Sunday, 4 April 2010


Written by Steven Moffat, directed by Adam Smith, 2010

Over the past five years, it’s been very infrequent that I’ve felt immediately compelled to gush about a story. What I mean is, I don’t get impressed by every shiny new story that comes along. But… I may have to gush now.

Aside from the fact that this is a whole new era, no season opener is allowed to be this good, is it?!

After a pre-titles series which almost outdoes Russell T Davies on what Steven Moffat has called the Superman end of the Doctor Who spectrum, the story is otherwise much more firmly ensconced in the latter’s self-confessed Tim Burton end of the scale. Actually, that comparison annoys me because Tim Burton’s ‘gothic whimsy’ has become so tired and soullessly by-numbers. This is better than that. Let’s just call it dark fairytale, and say it completely comes off.

I love the creepy kids’ story atmosphere that the beginning especially drips with, while the concept of the Doctor first meeting a companion as a child is quite beautiful (albeit with obvious shades of The Girl in the Fireplace), and reinforces Moffat’s talent for tapping into a childlike perspective. Oblique approaches are often the most satisfying, and that is certainly the case in introducing the new Doctor through the eyes of a little girl who will become a companion.

I don’t want to be as gauche as to suggest this is simply ‘better than Davies’ (…or do I?), but this is so much closer to where I personally want Doctor Who to be at. As part of that, it’s inexpressibly lovely to see a bucolic, pastoral sensibility brought to the series, in the form of Leadworth’s archetypal sleepy English village. It makes me realise how starved for greenery we’ve been for the past few years, given Davies’ predisposition toward the urban. Bloody yuppie.

In fact, everything here seems so much more effortless than under Davies – for example, the introduction of (presumably recurring?) characters like Rory, Jeff, and (the wonderful) Annette Crosby’s old dear. Interesting too that they all already know ‘the Raggedy Doctor’ by reputation. Everything feels much more natural and flowing than the jumpy contrivances, authorial whims, and often fatuous tone of the previous era. It’s not so much ‘darker,’ but more… textural? More fleshed out, richer. Alright, Rory may basically be Mickey, but I can forgive that because… he’s not Mickey. (Also – no more companions’ parents!)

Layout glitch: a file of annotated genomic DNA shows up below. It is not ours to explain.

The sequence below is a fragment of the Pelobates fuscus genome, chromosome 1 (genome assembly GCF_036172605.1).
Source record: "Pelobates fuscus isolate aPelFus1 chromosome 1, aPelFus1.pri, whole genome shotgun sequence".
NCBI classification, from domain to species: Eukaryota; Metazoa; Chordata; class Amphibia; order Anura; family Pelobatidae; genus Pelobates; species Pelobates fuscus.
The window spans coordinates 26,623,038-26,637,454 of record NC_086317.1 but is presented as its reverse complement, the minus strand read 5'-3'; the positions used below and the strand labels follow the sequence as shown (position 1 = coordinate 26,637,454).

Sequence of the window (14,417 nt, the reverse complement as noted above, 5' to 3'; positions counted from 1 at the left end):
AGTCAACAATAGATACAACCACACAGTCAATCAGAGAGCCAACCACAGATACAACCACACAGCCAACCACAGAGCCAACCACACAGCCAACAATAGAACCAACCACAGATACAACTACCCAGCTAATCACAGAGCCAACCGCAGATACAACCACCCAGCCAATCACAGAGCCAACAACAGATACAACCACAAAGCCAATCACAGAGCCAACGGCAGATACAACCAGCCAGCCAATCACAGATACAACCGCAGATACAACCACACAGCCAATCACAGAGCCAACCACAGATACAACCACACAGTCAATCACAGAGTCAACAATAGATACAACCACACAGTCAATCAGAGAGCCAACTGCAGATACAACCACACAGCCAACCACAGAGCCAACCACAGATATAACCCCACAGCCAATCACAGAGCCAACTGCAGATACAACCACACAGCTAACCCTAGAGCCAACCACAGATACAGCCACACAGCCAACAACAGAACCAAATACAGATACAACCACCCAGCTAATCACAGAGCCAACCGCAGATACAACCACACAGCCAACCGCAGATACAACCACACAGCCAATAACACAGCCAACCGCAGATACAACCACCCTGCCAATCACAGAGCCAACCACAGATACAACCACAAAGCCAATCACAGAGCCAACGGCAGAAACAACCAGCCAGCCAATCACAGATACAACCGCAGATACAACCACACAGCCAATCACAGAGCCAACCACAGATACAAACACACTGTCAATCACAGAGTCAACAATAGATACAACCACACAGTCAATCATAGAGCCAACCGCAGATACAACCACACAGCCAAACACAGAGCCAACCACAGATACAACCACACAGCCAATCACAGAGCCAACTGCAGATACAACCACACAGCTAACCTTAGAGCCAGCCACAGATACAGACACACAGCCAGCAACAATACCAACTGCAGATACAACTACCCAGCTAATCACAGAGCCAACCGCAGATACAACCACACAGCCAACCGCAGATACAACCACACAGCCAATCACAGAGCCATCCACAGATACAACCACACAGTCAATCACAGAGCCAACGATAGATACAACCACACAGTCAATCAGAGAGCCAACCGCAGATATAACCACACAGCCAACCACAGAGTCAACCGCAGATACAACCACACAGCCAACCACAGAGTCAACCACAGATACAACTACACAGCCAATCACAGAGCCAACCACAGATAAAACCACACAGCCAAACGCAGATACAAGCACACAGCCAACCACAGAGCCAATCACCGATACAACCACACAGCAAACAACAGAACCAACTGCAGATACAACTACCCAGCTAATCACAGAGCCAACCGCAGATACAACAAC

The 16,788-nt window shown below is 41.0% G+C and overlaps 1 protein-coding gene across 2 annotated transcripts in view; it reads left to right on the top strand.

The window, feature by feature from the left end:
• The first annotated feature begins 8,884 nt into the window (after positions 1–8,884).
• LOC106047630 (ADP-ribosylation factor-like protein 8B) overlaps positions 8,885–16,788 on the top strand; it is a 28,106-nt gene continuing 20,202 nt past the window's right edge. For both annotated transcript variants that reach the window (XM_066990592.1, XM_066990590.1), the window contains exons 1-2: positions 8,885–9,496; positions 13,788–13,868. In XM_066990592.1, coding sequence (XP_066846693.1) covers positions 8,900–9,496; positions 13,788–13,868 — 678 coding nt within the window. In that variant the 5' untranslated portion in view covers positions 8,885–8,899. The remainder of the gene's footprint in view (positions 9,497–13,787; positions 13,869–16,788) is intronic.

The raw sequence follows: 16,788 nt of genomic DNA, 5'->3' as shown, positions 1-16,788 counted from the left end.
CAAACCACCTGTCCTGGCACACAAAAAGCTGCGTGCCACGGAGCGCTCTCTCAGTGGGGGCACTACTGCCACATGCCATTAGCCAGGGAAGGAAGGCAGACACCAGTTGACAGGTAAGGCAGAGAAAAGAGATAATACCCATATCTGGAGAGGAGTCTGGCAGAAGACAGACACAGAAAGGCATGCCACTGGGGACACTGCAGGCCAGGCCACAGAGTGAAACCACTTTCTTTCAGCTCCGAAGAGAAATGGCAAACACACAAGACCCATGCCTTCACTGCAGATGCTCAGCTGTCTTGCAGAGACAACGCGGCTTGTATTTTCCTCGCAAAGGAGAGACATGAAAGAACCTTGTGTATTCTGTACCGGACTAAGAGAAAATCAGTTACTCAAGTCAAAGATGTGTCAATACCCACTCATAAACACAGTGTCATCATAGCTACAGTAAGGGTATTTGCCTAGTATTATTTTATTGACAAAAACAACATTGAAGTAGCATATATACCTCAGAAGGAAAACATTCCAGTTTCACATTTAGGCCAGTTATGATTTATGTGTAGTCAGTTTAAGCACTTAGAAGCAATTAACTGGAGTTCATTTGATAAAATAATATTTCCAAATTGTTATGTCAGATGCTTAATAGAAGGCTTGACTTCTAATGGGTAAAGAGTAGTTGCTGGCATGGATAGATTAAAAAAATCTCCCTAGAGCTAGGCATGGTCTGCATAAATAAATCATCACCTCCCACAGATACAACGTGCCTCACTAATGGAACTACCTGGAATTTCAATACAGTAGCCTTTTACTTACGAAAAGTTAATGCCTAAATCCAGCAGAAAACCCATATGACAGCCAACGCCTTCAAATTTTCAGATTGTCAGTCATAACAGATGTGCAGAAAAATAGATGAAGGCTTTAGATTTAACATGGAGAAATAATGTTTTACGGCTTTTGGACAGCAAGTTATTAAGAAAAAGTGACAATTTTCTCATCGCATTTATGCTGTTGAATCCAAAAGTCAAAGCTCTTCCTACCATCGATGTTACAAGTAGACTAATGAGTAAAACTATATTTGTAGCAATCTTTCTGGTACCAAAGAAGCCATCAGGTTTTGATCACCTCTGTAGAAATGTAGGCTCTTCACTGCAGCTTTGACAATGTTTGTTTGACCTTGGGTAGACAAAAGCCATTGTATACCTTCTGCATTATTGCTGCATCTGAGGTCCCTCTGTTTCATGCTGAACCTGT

I’ve been looking forward to this series, era, reboot – whatever you want – more than I’d probably care to admit. And I knew it’d be great, I really did – but I still had my qualified reservations. Maybe it’ll all fall apart after this… but I really don’t think so.

I don’t even remember the last time I’ve been this excited about Doctor Who after watching a story. I’ve had big problems with the underlying ethos of the show since 2005, and there’s always been some element that soured all but the very best of the stories for me… But this – this is the most vital it has felt for the past five years. It’s enormously pleasing to welcome a whole new eye on the series; Rose, Martha and Donna might have seemed different at the time, but a little distance shows how superficial those differences were, and that the series was still very much anchored by one outlook for that entire period. By contrast, even just visually, the use of glitchy flashback, the Jeunet-like stop-motion Doctor’s-eye-view sequence, and subtle lensflare during the apple scene, are welcome novelties. Suddenly I feel on the side of the production team, and I can’t wait to see where this reinvigoration takes us.

That The Eleventh Hour manages – and it really does manage – to usher in a new era, new Doctor, new companion, new location, and still tell a satisfying, involving story, with lots of atmosphere and ideas, continuity references to not only the new series (the Shadow Proclamation; the finger-click; the glowing key; ‘the earth is protected,’ etc) but also to the old (the TARDIS’ library and swimming pool; stealing clothes from a hospital), whilst balancing a modern yet also traditional feel, sustain a frantic pace (without it merely masking a paucity of story), and still find time for humour and outrageous daftness… (And yes, I know that was a long sentence.) Well, I can’t even really be bothered to justify how immensely impressed I am by this story.

In the interest of slightly spurious balance, I will say that the rearranged theme music is... unfortunate, and the titles (like the logo) are poor; arching electricity is so passé. But, really… Steven Moffat, where have you been all my life?!

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